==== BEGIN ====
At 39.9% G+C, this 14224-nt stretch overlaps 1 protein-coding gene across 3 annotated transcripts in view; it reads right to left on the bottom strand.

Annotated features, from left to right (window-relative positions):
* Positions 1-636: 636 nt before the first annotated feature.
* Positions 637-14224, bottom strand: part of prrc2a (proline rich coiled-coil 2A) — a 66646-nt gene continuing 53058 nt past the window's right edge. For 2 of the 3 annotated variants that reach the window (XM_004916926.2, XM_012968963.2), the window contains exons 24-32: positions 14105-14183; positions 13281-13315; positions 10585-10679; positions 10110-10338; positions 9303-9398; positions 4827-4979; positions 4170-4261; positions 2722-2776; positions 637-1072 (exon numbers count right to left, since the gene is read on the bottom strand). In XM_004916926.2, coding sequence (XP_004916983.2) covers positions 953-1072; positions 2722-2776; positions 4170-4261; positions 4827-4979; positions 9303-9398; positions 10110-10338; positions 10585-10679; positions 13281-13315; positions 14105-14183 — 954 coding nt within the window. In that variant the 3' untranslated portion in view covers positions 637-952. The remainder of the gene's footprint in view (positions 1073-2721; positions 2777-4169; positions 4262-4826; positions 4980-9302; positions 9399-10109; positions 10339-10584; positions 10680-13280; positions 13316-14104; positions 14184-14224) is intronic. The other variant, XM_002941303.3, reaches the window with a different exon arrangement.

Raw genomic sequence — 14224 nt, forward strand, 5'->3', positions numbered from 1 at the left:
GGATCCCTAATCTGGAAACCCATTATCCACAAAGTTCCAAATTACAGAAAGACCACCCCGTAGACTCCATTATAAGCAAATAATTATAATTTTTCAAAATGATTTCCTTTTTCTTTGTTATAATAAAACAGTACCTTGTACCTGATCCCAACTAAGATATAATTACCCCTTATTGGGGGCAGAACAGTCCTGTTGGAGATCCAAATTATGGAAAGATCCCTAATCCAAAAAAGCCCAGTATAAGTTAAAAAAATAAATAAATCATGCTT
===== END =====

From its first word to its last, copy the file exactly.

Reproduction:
At 39.9% G+C, this 14224-nt stretch overlaps 1 protein-coding gene across 3 annotated transcripts in view; it reads right to left on the bottom strand.

Annotated features, from left to right (window-relative positions):
* Positions 1-636: 636 nt before the first annotated feature.
* Positions 637-14224, bottom strand: part of prrc2a (proline rich coiled-coil 2A) — a 66646-nt gene continuing 53058 nt past the window's right edge. For 2 of the 3 annotated variants that reach the window (XM_004916926.2, XM_012968963.2), the window contains exons 24-32: positions 14105-14183; positions 13281-13315; positions 10585-10679; positions 10110-10338; positions 9303-9398; positions 4827-4979; positions 4170-4261; positions 2722-2776; positions 637-1072 (exon numbers count right to left, since the gene is read on the bottom strand). In XM_004916926.2, coding sequence (XP_004916983.2) covers positions 953-1072; positions 2722-2776; positions 4170-4261; positions 4827-4979; positions 9303-9398; positions 10110-10338; positions 10585-10679; positions 13281-13315; positions 14105-14183 — 954 coding nt within the window. In that variant the 3' untranslated portion in view covers positions 637-952. The remainder of the gene's footprint in view (positions 1073-2721; positions 2777-4169; positions 4262-4826; positions 4980-9302; positions 9399-10109; positions 10339-10584; positions 10680-13280; positions 13316-14104; positions 14184-14224) is intronic. The other variant, XM_002941303.3, reaches the window with a different exon arrangement.

Raw genomic sequence — 14224 nt, forward strand, 5'->3', positions numbered from 1 at the left:
GGATCCCTAATCTGGAAACCCATTATCCACAAAGTTCCAAATTACAGAAAGACCACCCCGTAGACTCCATTATAAGCAAATAATTATAATTTTTCAAAATGATTTCCTTTTTCTTTGTTATAATAAAACAGTACCTTGTACCTGATCCCAACTAAGATATAATTACCCCTTATTGGGGGCAGAACAGTCCTGTTGGAGATCCAAATTATGGAAAGATCCCTAATCCAAAAAAGCCCAGTATAAGTTAAAAAAATAAATAAATCATGCTT